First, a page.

Given these overall consistent results, we may also expect that complex scientific computing applications will experience a 1.3× to 1.7× speedup that comes when moving from an Nvidia V100 GPU to the new A100 GPU without modification, and this is not even accounting for additional architecture-specific performance optimization. While we cannot answer the question of whether this justifies the investment, it is clear that the Nvidia team succeeded in delivering an architecture with a new focus that delivers considerable performance improvement over its predecessor—not just incremental acceleration.
A preprint provides that provides much more details on the performance characteristics of sparse linear algebra routines on the Nvidia V100 and A100 GPUs can be found at https://arxiv.org/abs/2008.08478.
Author Bio – Hartwig Anzt
Hartwig Anzt is a Helmholtz-Young-Investigator Group leader at the Steinbuch Centre for Computing at the Karlsruhe Institute of Technology (KIT). He obtained his Ph.D. in Mathematics at the Karlsruhe Institute of Technology and afterward joined Jack Dongarra’s Innovative Computing Lab at the University of Tennessee in 2013. Since 2015 he also holds a Senior Research Scientist position at the University of Tennessee. Hartwig Anzt has a strong background in numerical mathematics, specializes in iterative methods and preconditioning techniques for the next generation hardware architectures. His Helmholtz group on Fixed-point methods for numerics at Exascale (“FiNE”) is granted funding until 2022. Hartwig Anzt has a long track record of high-quality software development. He is author of the MAGMA-sparse open-source software package managing lead and developer of the Ginkgo numerical linear algebra library, and part of the US Exascale computing project delivering production-ready numerical linear algebra libraries.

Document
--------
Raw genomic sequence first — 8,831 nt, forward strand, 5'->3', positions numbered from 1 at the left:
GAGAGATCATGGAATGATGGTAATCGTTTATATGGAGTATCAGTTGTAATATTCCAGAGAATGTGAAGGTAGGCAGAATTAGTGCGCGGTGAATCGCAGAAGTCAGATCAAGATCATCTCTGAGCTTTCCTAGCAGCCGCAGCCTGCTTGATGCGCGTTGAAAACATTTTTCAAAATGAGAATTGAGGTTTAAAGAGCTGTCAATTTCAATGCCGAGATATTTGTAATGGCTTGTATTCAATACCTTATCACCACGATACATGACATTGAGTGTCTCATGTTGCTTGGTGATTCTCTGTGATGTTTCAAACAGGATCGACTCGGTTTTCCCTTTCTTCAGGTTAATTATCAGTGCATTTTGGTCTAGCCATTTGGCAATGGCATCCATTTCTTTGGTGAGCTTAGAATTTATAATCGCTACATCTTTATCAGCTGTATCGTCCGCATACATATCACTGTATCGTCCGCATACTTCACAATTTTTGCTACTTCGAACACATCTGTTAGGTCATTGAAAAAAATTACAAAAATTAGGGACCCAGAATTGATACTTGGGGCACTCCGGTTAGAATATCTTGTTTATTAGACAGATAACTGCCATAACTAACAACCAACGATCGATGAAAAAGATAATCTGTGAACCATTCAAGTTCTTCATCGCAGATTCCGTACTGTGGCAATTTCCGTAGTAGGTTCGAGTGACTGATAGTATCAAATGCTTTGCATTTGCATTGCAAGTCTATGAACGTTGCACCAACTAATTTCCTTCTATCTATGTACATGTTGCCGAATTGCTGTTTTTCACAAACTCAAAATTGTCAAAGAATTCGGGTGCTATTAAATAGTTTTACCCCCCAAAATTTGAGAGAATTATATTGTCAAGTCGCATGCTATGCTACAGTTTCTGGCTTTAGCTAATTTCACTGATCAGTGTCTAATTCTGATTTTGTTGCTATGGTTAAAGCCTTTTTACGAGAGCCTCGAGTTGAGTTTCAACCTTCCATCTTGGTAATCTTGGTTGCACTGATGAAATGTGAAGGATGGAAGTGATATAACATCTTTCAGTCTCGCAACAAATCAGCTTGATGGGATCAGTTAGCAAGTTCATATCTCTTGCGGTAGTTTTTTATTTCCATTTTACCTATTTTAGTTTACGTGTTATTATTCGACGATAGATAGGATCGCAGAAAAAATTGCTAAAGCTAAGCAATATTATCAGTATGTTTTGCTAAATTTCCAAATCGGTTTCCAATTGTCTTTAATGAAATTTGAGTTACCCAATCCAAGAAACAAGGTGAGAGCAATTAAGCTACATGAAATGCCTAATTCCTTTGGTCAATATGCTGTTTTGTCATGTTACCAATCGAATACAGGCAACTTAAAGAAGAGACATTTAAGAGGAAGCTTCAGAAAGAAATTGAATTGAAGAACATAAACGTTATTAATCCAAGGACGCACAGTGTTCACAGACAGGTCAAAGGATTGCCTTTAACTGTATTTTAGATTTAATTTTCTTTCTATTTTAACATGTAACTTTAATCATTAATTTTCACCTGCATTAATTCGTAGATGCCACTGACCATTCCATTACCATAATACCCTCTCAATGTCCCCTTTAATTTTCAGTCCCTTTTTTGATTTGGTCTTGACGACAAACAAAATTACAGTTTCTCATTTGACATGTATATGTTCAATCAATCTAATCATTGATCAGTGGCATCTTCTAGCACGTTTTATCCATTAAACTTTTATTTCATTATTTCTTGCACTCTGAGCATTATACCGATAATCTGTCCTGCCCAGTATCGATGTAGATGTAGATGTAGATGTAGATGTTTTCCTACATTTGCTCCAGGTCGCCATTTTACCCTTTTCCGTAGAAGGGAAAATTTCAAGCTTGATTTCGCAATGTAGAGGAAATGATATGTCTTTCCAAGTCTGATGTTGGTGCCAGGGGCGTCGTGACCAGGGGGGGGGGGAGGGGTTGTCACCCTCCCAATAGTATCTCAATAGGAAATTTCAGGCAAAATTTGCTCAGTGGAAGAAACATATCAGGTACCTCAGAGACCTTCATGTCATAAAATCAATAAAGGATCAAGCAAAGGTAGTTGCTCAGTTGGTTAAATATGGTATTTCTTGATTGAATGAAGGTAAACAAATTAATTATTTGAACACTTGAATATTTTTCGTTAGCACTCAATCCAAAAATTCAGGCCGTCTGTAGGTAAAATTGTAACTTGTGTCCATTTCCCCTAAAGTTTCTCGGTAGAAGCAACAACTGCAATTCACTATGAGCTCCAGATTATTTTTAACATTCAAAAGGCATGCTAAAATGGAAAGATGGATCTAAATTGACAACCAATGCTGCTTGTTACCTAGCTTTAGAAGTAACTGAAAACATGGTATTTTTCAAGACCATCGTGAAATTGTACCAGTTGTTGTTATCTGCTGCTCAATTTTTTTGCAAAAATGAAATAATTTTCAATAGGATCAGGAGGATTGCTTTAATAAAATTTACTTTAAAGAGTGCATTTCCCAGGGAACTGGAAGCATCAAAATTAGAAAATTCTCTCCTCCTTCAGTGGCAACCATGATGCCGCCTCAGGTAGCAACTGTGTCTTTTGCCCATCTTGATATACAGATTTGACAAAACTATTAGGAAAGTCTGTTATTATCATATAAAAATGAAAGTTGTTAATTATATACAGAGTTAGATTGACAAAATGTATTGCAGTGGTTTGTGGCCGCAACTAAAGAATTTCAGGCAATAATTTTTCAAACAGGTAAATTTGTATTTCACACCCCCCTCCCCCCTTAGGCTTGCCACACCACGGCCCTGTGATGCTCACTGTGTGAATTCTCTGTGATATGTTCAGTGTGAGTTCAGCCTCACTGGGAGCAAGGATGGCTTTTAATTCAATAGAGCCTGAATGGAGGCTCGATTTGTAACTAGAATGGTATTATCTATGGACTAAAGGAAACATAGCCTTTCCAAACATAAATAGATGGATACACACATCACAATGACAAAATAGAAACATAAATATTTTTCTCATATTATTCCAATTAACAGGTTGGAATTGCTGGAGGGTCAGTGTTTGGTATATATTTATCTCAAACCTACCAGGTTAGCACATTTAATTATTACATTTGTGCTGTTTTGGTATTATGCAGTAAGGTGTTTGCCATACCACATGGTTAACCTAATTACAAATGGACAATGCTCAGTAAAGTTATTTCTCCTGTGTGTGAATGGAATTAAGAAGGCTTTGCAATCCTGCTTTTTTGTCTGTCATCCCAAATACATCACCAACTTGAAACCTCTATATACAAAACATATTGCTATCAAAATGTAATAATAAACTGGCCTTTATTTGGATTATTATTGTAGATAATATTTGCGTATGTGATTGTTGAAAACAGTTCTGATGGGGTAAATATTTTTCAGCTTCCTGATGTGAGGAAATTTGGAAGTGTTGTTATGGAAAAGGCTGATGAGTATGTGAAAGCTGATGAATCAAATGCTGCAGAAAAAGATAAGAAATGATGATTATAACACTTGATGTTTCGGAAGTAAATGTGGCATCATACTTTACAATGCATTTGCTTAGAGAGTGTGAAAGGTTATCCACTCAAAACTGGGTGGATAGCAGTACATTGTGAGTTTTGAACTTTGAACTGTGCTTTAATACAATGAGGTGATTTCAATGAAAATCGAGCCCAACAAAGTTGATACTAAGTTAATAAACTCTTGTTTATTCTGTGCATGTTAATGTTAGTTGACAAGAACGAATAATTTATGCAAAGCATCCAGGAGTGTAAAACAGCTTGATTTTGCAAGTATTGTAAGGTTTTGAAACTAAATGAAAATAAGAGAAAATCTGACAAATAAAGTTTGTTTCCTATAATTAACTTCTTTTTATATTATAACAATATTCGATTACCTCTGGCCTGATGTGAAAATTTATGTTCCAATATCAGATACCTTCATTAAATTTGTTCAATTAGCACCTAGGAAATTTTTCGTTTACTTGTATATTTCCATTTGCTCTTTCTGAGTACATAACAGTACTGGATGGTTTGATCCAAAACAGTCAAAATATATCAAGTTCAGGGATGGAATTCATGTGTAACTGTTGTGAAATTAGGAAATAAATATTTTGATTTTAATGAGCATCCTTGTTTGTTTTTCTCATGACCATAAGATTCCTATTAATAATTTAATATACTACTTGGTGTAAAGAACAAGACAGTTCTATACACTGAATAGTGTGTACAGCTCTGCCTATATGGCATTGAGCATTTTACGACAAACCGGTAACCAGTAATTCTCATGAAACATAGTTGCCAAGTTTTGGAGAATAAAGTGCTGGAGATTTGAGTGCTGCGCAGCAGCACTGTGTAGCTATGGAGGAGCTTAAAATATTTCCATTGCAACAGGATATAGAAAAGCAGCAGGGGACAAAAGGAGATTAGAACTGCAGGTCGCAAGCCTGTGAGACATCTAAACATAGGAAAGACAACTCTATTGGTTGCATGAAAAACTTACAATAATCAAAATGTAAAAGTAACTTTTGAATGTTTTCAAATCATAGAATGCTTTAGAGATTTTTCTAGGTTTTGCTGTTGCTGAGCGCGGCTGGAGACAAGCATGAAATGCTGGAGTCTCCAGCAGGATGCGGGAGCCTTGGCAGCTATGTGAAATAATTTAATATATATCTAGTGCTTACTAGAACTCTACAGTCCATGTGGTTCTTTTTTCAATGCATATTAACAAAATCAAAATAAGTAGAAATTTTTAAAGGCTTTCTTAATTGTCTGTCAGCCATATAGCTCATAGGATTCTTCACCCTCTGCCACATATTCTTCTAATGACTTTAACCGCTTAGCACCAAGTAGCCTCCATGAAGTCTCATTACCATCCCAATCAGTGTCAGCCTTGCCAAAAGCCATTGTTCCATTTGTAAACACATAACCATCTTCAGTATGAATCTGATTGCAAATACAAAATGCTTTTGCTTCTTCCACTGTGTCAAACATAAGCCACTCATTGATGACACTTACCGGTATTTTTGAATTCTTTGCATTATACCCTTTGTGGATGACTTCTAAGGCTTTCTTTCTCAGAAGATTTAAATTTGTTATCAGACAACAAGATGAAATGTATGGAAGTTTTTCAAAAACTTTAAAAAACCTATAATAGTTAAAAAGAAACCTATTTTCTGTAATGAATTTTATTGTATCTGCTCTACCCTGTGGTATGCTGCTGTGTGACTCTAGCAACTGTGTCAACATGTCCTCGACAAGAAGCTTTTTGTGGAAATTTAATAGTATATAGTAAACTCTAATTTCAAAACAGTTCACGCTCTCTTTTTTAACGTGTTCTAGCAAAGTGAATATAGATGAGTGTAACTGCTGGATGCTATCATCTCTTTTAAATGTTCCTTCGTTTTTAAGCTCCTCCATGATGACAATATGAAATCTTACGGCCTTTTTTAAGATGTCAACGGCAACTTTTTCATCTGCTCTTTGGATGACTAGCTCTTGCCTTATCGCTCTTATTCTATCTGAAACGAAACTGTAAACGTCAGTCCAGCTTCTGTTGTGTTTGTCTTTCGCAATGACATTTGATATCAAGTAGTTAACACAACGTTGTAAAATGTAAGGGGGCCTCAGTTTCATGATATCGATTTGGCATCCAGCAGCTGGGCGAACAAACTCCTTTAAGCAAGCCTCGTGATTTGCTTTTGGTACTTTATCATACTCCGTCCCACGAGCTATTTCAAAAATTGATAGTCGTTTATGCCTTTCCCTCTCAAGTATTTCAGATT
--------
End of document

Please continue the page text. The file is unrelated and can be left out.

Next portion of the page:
Author Bio – Ahmad Abdelfattah
Ahmad Abdelfattah is a research scientist at the Innovative Computing Laboratory, the University of Tennessee. He received his Ph.D. in computer science from King Abdullah University of Science and Technology (KAUST) in 2015, where he was a member of the Extreme Computing Research Center (ECRC). His research interests include numerical linear algebra, parallel algorithms, and performance optimization on massively parallel processors. He received his BSc. and MSc. degrees in computer engineering from Ain Shams University, Egypt.
Author Bio – Jack Dongarra
Jack Dongarra received a Bachelor of Science in Mathematics from Chicago State University in 1972 and a Master of Science in Computer Science from the Illinois Institute of Technology in 1973. He received his Ph.D. in Applied Mathematics from the University of New Mexico in 1980. He worked at the Argonne National Laboratory until 1989, becoming a senior scientist. He now holds an appointment as University Distinguished Professor of Computer Science in the Computer Science Department at the University of Tennessee, has the position of a Distinguished Research Staff member in the Computer Science and Mathematics Division at Oak Ridge National Laboratory (ORNL), Turing Fellow in the Computer Science and Mathematics Schools at the University of Manchester, and an Adjunct Professor in the Computer Science Department at Rice University.